By Melissa Fossum
By Lauren Wise
By New Times
By Amanda Savage
By Jason P. Woodbury
By Troy Farah
By New Times
Setzer was again ahead of the crowd when he formed the 17-piece Brian Setzer Orchestra in 1992. Anxious for a new vehicle that could accommodate his obsession with various vintage sounds, this time he combined Kansas City jump, rock 'n' roll and big-band swing. He further updated the style by putting his fat Gretsch hollow body guitar sound front and center where the trumpet or clarinet would have been. Always a formidable guitar player, Setzer melded a screaming rock sensibility with jazz licks over the horn-section vamps.
It was an odd mix, and initially it was easy to dismiss as a desperate gimmick by a rock star whose sales had been lackluster since the Stray Cats split. But Setzer's live audiences were consistently wowed by a sound that seemed to find the common ground between Sun rockabilly, jump blues, the twangy surf heroics of Dick Dale and the horn-fueled big-band jazz of the '40s. In Setzer's hands, one could hear that all these different musical forms shared a certain rhythmic swing that made them all eminently danceable.
Six years later, the neo-swing movement has exploded on the American music scene, and Brian Setzer now looks more like a prophet than a gimmicky has-been. So it's hardly surprising that the publicity campaign behind both his new album and tour is emphasizing that Setzer was way ahead of all the calculated bandwagon jumpers. The unspoken message: He was neo-swing when neo-swing wasn't cool.
Even within the neo-swing movement, Setzer remains something of a maverick. With his economic clout, Setzer, the most tattooed big-band leader in history, is able to assemble the biggest band of the revival. While most groups have a three- or four-piece horn section, he features the traditional big-band montage of five saxophones, four trombones and four trumpets, plus two bass players and a drummer behind his guitar.
The Brian Setzer Orchestra's latest release, The Dirty Boogie, breaks new ground by being both old and new. Previously limited to resurrecting older tunes, Setzer has now written songs that sound older than he is. "This Cat's on a Hot Tin Roof" combines hot '50s jump over the title of Tennessee Williams' popular drama from that same era, as well as a pun on Setzer's own past. The title track features screaming rockabilly riffs that would have sent audiences of the '40s running to the exits, but which are pulling in increasing numbers of younger fans. He also covers "Jump, Jive an' Wail," an oldie that had found new life as the soundtrack to a Levi's Dockers commercial. Setzer even effectively updates the Stray Cats' "Rock This Town" with his new/old big-band sound.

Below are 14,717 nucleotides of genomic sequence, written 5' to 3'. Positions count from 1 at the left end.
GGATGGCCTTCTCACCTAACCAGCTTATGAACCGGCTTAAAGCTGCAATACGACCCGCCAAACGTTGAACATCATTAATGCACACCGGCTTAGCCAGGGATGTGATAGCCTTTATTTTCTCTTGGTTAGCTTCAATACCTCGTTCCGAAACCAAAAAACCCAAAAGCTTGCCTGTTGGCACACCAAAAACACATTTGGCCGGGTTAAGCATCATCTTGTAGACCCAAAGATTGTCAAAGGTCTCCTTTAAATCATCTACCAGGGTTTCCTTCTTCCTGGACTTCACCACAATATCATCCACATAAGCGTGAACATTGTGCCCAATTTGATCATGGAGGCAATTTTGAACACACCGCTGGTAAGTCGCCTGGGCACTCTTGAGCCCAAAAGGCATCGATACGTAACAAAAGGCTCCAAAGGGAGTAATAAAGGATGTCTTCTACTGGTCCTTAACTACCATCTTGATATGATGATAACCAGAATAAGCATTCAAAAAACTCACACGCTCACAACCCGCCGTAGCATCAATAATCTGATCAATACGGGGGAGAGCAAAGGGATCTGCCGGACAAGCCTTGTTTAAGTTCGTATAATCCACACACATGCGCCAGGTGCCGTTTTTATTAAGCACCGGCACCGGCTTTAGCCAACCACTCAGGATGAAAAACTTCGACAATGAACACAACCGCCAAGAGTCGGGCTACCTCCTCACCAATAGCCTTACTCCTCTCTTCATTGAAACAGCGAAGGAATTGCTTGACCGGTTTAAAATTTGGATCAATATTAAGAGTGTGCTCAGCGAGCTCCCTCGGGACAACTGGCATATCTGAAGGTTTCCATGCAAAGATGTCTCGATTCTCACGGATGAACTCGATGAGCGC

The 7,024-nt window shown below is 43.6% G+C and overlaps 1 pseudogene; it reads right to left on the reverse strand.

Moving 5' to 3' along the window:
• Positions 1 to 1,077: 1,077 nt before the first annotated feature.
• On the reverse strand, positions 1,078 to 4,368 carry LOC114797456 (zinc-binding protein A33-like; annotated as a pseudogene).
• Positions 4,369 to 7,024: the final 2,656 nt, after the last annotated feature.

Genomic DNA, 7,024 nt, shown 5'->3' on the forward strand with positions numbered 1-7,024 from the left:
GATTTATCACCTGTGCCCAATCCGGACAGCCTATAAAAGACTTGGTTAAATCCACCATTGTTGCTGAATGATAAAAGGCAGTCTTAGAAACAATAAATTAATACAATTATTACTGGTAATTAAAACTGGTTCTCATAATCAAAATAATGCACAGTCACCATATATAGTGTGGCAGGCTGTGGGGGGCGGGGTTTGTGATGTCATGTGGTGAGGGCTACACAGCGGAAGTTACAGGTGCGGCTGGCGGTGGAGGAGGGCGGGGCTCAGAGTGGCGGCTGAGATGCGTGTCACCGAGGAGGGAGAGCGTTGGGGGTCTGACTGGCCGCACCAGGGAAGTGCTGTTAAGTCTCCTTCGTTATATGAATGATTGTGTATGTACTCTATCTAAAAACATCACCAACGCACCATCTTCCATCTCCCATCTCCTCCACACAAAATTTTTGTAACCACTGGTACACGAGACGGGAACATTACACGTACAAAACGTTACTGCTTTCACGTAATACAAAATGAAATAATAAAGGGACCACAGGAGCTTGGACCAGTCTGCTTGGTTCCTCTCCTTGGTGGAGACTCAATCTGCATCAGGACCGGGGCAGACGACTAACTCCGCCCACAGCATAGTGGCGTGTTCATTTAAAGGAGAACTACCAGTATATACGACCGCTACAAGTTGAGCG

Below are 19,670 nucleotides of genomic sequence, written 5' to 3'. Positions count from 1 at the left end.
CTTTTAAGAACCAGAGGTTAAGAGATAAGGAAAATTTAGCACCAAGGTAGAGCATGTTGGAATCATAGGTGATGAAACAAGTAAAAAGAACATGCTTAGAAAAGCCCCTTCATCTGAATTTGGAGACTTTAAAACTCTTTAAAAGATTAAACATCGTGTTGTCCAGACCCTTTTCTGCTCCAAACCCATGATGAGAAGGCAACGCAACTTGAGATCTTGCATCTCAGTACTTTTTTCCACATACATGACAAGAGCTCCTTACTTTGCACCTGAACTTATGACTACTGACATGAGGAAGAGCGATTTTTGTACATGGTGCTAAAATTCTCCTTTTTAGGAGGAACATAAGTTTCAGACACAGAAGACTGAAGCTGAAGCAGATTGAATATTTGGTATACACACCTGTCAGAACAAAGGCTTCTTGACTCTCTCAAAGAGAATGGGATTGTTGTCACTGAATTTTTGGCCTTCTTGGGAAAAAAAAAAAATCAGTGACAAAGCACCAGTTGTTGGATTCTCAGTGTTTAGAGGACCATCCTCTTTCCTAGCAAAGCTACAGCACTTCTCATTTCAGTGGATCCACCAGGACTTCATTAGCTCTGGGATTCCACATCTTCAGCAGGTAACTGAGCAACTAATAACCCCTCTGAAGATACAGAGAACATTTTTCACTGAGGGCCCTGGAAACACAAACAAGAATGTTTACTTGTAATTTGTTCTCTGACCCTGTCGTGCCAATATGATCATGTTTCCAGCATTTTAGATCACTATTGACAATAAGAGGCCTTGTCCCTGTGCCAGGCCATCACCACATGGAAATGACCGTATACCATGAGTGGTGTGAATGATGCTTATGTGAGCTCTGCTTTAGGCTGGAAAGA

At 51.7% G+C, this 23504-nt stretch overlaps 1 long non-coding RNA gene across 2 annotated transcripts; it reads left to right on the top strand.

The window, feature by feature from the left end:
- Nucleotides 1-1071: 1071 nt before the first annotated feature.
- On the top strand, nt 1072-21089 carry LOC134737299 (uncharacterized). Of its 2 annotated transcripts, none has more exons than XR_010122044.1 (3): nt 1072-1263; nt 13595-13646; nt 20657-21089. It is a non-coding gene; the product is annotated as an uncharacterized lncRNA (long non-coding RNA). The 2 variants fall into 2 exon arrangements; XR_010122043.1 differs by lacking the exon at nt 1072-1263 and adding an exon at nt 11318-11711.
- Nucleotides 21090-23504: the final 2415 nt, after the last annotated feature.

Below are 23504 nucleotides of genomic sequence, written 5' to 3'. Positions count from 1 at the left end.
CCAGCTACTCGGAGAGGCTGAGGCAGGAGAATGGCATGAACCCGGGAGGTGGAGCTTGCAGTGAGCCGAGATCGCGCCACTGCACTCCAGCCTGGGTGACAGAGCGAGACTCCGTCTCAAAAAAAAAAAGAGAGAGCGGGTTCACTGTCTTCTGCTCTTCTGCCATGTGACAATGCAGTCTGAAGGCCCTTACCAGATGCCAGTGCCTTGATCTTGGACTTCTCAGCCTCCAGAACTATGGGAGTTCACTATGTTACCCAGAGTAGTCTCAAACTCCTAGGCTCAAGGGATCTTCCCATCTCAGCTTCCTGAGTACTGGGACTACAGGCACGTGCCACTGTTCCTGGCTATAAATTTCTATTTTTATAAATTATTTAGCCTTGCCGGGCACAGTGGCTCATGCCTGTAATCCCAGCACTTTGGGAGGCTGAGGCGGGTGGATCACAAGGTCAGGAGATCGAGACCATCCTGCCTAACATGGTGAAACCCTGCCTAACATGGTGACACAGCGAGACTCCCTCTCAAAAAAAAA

Of course, Setzer is only one of many swing acts that are providing some of the unlikeliest grooves ever heard on alt-rock radio. But however convincing their fedoras and pinstripe suits may be, many of the young swing bands have roots in punk or ska, and the audiences they attract tend to be loaded with alt-rock expatriates.
Kregg Barentine of the Phoenix-based six-member Swing Tips is just back from playing the Hard Rock Hotel in Las Vegas and is packing for a gig in L.A. The sax player's resume includes a stint in local favorite Aziz and two years with the Glenn Miller Orchestra, which has continued touring even though Miller himself died during WWII.
"The audience we're finding is the alternative-music crowd, young people," he says. "A lot of people you're seeing come into the swing scene are from the ska crowd. It's an extension of the swing music that was happening in the '30s, '40s and '50s, and we do have people from that era that come out to our gigs, too.
"In terms of ska and swing, what's being melded are the happiness of the music, the fast tempos and a little more modern swing horn parts. Some things wouldn't have been done back in the '30s and '40s, the more staccato charts, vamping on the offbeats on two and four," the former Mesa Community College student notes.
Swing has always been a music for dancing, as is the neo-style. "We get a lot of dancers," Barentine says. The new movement sees everything on the dance floor from traditional styles like the jitterbug and Lindy to ska skanking and even punk moshing.